What Recent Climate Talks Can Teach Us About Business Communication and Negotiation

Two businessmen negotiating in a boardroom

Negotiating is complex because it often mixes human behavior, psychology, science and process to make deals, solve problems, manage conflict, build and preserve relationships and more. Depending on what the issues are and what goals are at stake, effective negotiating can be difficult to achieve.

A highly effective technique called indaba, originating from the Zulu and Xhosa people of South Africa, simplifies and streamlines discussions and helps negotiating parties when they’re at a crossroads. With indaba, all parties get to voice their opinion, but there are certain rules that expedite the negotiation process. Each party personally states its limits or what thresholds it is not willing to cross as well as possible solutions that would potentially satisfy all parties. Clean and simple, indaba bridges differences by offering a participatory and fair forum.

Indaba was used recently at the climate-change summit in Paris. According to an article in Quarts, when negotiations started falling apart, indabas were held in private rooms throughout the day and night. The process was highly successful, and, for the first time, all 195 countries adopted an agreement with no objections. The first time indabas were used during climate negotiations was in 2011. Toward the end of the meeting, talks were collapsing. Representatives from the main countries were asked by South African leaders to stand in a circle and speak directly to each other. It left an impression on all who witnessed it and is being used more often when there are multiple sides to an issue.

In life, negotiating presents itself in many different situations. From something trivial like what movie to see with your spouse to a more significant decision about what to name your child, negotiation helps you achieve your goals while also satisfying the other party. In a business environment, negotiating is also quite prevalent. You negotiate to secure a fair salary at a new job, and you negotiate to manage relationships that support your success and effectiveness on the job. Negotiations occur daily, making the ability to negotiate important and invaluable in business and in life.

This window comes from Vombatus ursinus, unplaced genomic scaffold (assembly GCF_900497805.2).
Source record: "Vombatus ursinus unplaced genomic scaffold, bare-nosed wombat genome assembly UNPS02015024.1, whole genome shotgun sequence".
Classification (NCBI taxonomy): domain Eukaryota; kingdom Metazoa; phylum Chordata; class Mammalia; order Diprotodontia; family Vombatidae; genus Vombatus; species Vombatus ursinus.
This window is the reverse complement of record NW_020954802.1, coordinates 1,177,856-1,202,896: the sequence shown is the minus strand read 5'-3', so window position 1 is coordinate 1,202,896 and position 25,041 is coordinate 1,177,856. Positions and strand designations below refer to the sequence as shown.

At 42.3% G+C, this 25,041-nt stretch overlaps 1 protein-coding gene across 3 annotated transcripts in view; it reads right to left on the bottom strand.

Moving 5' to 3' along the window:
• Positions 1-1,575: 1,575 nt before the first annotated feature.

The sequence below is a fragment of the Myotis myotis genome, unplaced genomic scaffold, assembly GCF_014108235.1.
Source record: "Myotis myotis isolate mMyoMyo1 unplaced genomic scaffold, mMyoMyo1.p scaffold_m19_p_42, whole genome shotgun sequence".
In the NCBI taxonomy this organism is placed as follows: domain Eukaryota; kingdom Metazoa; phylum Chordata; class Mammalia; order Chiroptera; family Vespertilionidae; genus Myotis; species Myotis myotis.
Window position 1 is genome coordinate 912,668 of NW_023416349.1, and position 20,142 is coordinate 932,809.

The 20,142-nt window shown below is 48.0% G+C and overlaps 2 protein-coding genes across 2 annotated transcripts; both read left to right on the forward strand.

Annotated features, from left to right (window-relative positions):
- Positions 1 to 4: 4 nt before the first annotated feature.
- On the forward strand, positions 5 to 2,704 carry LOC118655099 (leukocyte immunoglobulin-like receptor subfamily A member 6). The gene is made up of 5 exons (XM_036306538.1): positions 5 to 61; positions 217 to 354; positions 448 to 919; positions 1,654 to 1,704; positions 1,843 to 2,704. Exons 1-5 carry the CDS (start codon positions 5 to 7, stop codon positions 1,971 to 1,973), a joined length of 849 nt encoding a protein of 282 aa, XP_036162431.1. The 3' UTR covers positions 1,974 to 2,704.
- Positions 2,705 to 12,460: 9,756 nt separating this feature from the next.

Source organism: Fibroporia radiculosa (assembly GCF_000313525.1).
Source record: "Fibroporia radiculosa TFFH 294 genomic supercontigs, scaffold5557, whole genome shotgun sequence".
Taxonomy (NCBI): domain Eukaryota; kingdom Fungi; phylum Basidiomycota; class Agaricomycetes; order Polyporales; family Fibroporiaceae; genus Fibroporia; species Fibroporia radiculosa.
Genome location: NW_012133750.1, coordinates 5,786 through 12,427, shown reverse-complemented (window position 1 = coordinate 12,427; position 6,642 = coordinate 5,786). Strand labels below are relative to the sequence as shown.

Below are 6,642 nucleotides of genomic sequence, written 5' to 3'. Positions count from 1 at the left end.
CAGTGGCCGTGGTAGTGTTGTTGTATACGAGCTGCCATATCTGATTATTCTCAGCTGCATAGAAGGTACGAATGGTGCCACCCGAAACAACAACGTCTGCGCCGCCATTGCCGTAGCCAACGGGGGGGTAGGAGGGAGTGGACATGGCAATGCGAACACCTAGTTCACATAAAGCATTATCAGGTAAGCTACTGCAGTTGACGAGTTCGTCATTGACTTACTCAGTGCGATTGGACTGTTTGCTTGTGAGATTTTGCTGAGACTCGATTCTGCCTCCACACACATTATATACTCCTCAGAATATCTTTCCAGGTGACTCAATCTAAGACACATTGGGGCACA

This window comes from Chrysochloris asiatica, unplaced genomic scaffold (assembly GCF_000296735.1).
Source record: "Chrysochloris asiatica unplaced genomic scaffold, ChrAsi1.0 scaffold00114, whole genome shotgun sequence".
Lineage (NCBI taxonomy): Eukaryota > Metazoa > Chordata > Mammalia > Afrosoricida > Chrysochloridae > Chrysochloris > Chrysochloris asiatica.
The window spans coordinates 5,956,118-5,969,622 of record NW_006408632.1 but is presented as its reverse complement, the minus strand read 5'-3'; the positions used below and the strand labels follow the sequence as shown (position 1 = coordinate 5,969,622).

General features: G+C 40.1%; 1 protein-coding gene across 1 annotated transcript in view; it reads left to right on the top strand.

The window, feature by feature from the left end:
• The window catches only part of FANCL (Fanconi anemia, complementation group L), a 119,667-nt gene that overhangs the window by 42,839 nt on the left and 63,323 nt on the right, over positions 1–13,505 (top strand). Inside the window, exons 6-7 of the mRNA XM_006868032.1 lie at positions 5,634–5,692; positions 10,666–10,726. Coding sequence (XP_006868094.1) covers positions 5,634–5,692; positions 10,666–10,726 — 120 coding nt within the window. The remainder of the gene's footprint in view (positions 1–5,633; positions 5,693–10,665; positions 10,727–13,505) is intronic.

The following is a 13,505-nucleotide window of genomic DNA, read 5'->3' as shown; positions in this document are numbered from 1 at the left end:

Aaron Shepherd shares his five tips for negotiation in a recent LifeHacker article.

  1. Listen: When you listen, you build trust and show respect – two vital components of successful business communication and negotiation.
  2. Seek a Win-Win Outcome: When negotiating a deal, seek an outcome that satisfied all parties.
  3. Look for Commonalities: When you show the other party that you share things in common, it’s more difficult for the other party to become confrontational during negotiations.
  4. Acknowledge Objections: Ask for what you want and repeat the objection to your ask in order to keep lines of communication open for tip #5…
  5. Broaden the Pie: When it comes to asking for a raise, it’s important to practice tip #4 so you can offer an alternative ask. For example, if your supervisor says he can’t give you a raise at the moment, ask if you can work together to get a raise approved in the near future – potentially by taking on additional responsibilities.

What tips do you have for effective business communication and negotiation? Share with us below.